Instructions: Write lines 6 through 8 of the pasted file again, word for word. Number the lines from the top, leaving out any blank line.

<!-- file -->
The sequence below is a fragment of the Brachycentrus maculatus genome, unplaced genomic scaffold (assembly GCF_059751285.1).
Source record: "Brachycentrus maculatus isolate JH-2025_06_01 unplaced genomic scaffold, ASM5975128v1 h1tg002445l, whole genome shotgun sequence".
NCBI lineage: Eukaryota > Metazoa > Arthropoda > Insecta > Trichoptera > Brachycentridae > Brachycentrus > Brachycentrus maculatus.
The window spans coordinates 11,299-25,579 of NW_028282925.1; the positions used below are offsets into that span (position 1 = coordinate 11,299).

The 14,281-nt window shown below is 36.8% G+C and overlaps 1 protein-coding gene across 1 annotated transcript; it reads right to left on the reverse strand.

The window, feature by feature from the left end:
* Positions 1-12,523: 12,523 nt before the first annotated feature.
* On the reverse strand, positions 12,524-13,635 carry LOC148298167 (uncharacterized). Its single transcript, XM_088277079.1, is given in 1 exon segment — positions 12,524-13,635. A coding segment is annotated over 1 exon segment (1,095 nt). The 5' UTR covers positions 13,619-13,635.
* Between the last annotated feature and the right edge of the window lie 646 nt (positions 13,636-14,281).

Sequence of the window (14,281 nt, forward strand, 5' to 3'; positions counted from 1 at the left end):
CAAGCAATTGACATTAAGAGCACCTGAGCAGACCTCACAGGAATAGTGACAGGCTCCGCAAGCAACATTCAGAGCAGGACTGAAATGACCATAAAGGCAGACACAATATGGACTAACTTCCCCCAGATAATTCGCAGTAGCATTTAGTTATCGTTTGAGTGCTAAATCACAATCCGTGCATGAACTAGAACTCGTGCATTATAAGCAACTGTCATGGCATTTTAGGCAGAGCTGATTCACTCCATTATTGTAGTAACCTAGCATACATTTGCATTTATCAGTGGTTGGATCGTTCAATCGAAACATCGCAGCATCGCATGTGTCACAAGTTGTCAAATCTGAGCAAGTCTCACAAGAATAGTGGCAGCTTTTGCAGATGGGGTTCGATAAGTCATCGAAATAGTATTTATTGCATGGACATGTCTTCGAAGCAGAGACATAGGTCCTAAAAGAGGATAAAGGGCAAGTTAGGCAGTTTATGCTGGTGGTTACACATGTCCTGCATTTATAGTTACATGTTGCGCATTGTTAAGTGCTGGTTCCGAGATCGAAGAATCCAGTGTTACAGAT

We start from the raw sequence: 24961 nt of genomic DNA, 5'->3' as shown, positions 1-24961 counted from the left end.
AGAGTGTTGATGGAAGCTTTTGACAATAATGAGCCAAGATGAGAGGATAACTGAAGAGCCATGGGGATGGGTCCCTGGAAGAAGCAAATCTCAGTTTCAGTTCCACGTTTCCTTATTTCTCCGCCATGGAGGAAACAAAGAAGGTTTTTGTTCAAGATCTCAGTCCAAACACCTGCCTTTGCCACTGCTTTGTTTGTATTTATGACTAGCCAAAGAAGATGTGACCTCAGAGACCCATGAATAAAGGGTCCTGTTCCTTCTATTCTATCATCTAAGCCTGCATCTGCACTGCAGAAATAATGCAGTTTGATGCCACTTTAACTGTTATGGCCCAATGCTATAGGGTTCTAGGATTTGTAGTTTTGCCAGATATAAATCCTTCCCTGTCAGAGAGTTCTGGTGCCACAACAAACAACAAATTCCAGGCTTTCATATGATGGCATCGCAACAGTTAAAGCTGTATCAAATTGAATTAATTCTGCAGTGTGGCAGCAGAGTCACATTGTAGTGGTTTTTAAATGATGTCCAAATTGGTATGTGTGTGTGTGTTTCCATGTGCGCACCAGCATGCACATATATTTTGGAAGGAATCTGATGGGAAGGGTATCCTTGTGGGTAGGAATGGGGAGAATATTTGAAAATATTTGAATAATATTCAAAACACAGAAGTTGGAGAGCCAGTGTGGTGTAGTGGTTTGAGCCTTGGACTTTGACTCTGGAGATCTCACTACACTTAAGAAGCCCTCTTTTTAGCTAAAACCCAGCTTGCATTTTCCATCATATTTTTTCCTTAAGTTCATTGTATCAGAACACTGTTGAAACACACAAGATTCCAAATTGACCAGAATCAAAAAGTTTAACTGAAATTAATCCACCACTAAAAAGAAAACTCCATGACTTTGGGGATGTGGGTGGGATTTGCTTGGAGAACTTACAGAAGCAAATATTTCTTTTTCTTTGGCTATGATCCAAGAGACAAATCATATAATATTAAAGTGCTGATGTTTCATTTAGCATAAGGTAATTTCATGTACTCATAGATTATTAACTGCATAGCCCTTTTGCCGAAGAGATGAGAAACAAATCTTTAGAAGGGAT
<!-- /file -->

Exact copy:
The window, feature by feature from the left end:
* Positions 1-12,523: 12,523 nt before the first annotated feature.
* On the reverse strand, positions 12,524-13,635 carry LOC148298167 (uncharacterized). Its single transcript, XM_088277079.1, is given in 1 exon segment — positions 12,524-13,635. A coding segment is annotated over 1 exon segment (1,095 nt). The 5' UTR covers positions 13,619-13,635.